Ground Cover Supplement : GC Supplement - Grain Storage 2005
Ground covEr GrAin storAGE 16 AErAtion controllErs tiply to 24,000 in eight weeks. “But if the grain temperature was reduced to 18ºC, both these pests would stop multiplying. reduce the temperature below 15ºC and all major storage pests stop breeding.” Aeration cooling lowers grain temperature by blow- ing cool air through it. This can significantly slow the growth of insect numbers and reduce the need for chemical use. The trial on the pipers’ Felton grain farm shows that a standard aeration cooling system, with an automatic control unit, was able to maintain grain tem- peratures in barley at around 20ºC throughout summer. Cereal grains harvested at moisture content of 14 to 16 per cent plus, or with a high level of green grain, can very quickly heat up to temperatures over 40ºC once in a silo with no aeration. high temperatures can quickly damage grain germi- nation and quality. An automatic controller is usually more reliable than manual switches or timers in selecting the ‘best quality’ air. They can be bought and installed for about $3000 to $4000. one control unit can be used to manage up to eight silos. “For reliable aeration management of high-moisture- content grain it is important to upgrade fan and ducting capacity,” Mr Burrill says. “so rather than the standard low airflow rates of two litres per second per tonne (L/ s/t) associated with aeration cooling, we need to move up to high fan outputs of 10 to 20L/s/t to safely conduct aeration drying.” The pipers are now working with Alan Andrews, an engineer with Customvac Australia pty Ltd, Toowoomba, and have recently upgraded one silo with extra fans and ducts to manage moist grain. John piper says the experience of working with Qdpi&F has resulted in them fitting four manually- controlled 0.5hp aeration fans and extra ducts to one of the 120-tonne wide-based silos with excellent results on grain sorghum. “We half-load the silo with about 50 tonnes, giving us relatively shallow grain depth. our sorghum went in at 14 to 14.5 per cent moisture content, aiming for 12.5 per cent moisture for delivery. When it tested 13.5 per cent at the top of the grain, i transferred it to another silo and monitored the moisture. We found what we expected – dryer grain towards the bottom. i’m happy with the results so far.” John says the next challenge is to automatically monitor both moisture and temperature in stored grains to more closely manage grain quality and insect popula- tions. he says the effort put into the hygiene of silos, augers and machinery before harvest is an important first step in reducing the initial insect pest build-up. grDC research Code DaQ00028 For more information: Ken Bullen, QDpi&F, 07 4688 1200; philip Burrill, QDpi&F, 07 4660 3620 Automation for peace of mind mAnuAl control of AErAtors cAn bE unrEliAblE, rEPort kEn bullEn And PhiliP burrill in 2004, QueensLAnd dpi&F’s stored grain development agronomist philip Burrill worked with graingrow- ing family rob and Barbara piper and their sons John and Andrew at Felton on Queensland’s eastern darling downs, to confirm the real benefits of automatic aeration controllers. in reference to their traditional meth- ods of aeration management, John piper says: “We were manually controlling our aerators – trying to pick cool air for our grain, but not leaving the aerators going in rainy weather. sometimes i’d get it wrong, or forget about the aerators and end up with a result we didn’t want. “Last season we were reluctant to risk the barley crop by delaying harvest until grain moisture dropped to 12.5 per cent. The growing season here was such that we had a lot of late-maturing grains. We decided to harvest earlier at grain mois- ture content around 14 to 14.5 per cent, to reduce risk of weather damage in the paddock. “The grain temperature data clearly indicated that our barley quickly reached temperatures over 40ºC in the silo. This was due to the summertime harvest temperatures and in particular the higher grain moisture content. once turned on, our aerators reduced grain temperature to 20ºC in a matter of a day or two. Cooling grain is important in preserving grain quality and in sup- pressing insects. “The automatic controller on our aerator certainly assisted us to more easily and reliably manage tempera- ture in our grain. We were able to store the barley for three months over summer and delivered it in excellent condition direct from our silo.” Mr Burrill says that common grain pests can increase rapidly in warm, moist conditions. “For example, if you took 100 lesser grain borers (a common storage pest in Australia) and placed them in wheat with a moisture content of 13 per cent and a grain temperature of around 30ºC, you would have 31,000 grain borers in eight weeks under such favourable breeding conditions,” he says. “Likewise, the common rust-red flour beetle under these conditions would mul- top: philip Burrill discussing outcomes of a trial of an automatic aeration controller, with graingrowers rob, John and andrew piper, at Felton on Queensland’s Darling Downs. above: philip Burrill reports to a graingrowers’ discussion group.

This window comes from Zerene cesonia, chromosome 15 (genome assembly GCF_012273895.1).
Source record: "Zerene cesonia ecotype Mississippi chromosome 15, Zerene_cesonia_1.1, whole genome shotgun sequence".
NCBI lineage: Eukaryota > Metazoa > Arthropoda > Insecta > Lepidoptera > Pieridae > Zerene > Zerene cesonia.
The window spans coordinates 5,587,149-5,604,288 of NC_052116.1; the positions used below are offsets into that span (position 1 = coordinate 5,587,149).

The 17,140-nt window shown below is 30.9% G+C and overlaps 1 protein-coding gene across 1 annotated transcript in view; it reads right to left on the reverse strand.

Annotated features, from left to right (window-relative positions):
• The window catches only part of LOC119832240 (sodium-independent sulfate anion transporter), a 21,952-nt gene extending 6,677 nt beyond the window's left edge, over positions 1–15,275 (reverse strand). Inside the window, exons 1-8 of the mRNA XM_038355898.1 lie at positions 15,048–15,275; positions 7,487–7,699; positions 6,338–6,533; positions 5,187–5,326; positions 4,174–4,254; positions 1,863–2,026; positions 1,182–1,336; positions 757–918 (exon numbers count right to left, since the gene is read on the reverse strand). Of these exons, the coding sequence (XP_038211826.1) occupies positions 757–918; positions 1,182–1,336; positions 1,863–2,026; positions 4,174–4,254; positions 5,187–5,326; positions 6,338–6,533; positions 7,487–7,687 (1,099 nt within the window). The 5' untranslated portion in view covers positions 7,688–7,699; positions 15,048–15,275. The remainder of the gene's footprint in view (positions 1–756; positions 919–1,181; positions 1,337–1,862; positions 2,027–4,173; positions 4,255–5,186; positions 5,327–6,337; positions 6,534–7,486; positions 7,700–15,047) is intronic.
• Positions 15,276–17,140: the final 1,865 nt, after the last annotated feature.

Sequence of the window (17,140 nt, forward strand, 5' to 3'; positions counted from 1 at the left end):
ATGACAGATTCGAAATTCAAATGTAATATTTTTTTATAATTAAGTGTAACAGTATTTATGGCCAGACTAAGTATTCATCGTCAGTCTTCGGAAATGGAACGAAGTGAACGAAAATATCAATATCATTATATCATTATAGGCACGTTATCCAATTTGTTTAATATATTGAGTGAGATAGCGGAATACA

GC Supplement - Precision Agriculture 2005
GC Supplement - Soil Biology 2005